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The Language of Line
Fishing line never lies. Your line may lay on the surface, but it always tells the truth. To study the angler’s connection to the bait, one must understand the forces that act upon it. Wind, current, underwater obstructions such as grass, wood or rock all make the visible portion of your line do things unique to that particular interaction. With such importance placed on the feel of what’s happening down there, a rod’s sensitivity and unregulated terms like modulus, the visual and sometimes auditory study of what the line is doing tells us much about what we can not see beyond the reflection of the sky.
Bright yellow 15 lb braided line is what I am usually fixated upon. With a fluorocarbon leader and some sort of weightless finesse soft plastic bait at the end, I watch and wait. When casting, I often rip back the rod tip just before the bait touches down, then quickly throw the excess coils downward. They heap onto the waters surface.
The slack does two things. It allows the bait to fall naturally to the bottom, not on an unnatural arc or pendulum swing. Bigger fish know when something did not descend to the bottom of the river naturally. Smallmouth may be an equal opportunity killer, but the biggest, most pressured ones tend to be the world’s toughest skeptics. The second thing this practice does is allow the language of the line to draw a deep breath before telling me something of the water it probes.
I train my eye out as far as I can on the most distant curve in the line. The waters reflections of trees rather than sky tend to allow better contrast with the yellow line. In clear water, a darkly reflected background also lets me be a better sight fisherman. Regardless of the reflection, the coils movement tells me things.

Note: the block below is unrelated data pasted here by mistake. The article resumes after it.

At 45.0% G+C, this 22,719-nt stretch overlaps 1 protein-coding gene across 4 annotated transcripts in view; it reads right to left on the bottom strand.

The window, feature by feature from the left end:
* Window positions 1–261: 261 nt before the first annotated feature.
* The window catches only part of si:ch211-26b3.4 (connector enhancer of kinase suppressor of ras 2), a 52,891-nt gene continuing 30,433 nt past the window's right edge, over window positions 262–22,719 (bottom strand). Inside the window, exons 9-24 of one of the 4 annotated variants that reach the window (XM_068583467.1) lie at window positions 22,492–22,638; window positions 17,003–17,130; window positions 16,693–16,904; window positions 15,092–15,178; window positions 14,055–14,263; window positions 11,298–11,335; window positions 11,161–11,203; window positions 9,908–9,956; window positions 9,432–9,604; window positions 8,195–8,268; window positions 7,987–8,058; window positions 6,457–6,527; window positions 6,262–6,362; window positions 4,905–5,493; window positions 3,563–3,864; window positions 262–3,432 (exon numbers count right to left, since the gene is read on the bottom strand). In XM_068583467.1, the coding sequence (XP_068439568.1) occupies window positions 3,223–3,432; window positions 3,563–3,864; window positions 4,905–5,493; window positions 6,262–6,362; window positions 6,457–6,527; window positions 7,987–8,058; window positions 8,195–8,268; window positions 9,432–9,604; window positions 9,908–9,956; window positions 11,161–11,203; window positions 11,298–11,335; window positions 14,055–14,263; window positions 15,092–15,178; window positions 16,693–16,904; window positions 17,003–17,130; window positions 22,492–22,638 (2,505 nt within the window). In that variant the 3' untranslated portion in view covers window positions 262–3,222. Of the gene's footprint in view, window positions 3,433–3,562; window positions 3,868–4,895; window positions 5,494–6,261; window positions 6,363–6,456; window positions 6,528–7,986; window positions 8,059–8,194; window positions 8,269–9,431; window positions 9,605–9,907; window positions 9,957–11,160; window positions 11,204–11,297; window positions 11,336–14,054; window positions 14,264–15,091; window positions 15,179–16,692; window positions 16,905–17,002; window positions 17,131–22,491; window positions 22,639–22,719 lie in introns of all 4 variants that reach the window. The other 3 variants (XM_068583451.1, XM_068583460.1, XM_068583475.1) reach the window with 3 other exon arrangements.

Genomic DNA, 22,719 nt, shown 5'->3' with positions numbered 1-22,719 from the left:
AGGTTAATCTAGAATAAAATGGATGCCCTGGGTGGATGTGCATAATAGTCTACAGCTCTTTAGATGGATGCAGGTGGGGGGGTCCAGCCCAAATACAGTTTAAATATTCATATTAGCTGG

Most importantly, they tell me when a fish has taken the bait. Smaller fish smash the bait hard enough to knock water droplets off the line leading from the tip of my rod to the surface. Panfish trying to rip a chunk out of the bait will make the line hiccup in place. Medium sized fish will straighten the coils fairly obviously. But the big fish take is one you really need to be vigilant to see.
If you aren’t one of two things happen. One unfortunately is a big fish taking the bait on slack line down into it’s gullet. They usually die from this. I’ve become adept at removing hooks from a bass’s throat, but do my utmost to stick them quickly, and hook them on the front half of their mouth, where I can unhook and release them unharmed.
The best method of removing gut hooks is by removing all soft plastic from the hook, usually by tearing it off the hook with needle nose pliers, then cutting the line about 6 inches up from the knot, and passing that tag end of the line down through a gill arch and out the back of the mouth cavity. This turns the “J” part of the hook 180 degrees. Holding the tag end down toward the tail (their swallow reflex will try and rotate it back in the original direction), use the pliers to grab the bottom of the “J” and pull the hook straight out the front of the mouth of the fish. Many times it comes free with very little effort. But others, especially if the fight was hard, the damage has already been done, with either external or internal bleeding as a result. The other option of leaving it in there to rust out is sort of a gamble. The hooks wont rust in fresh water unless they are straight up bronze hooks. Black nickel hooks in particular do very well. I’ve caught bass with barely recognizable faded and swollen soft plastics on pristine black nickel hooks hanging from their rectum. Get them out if you can.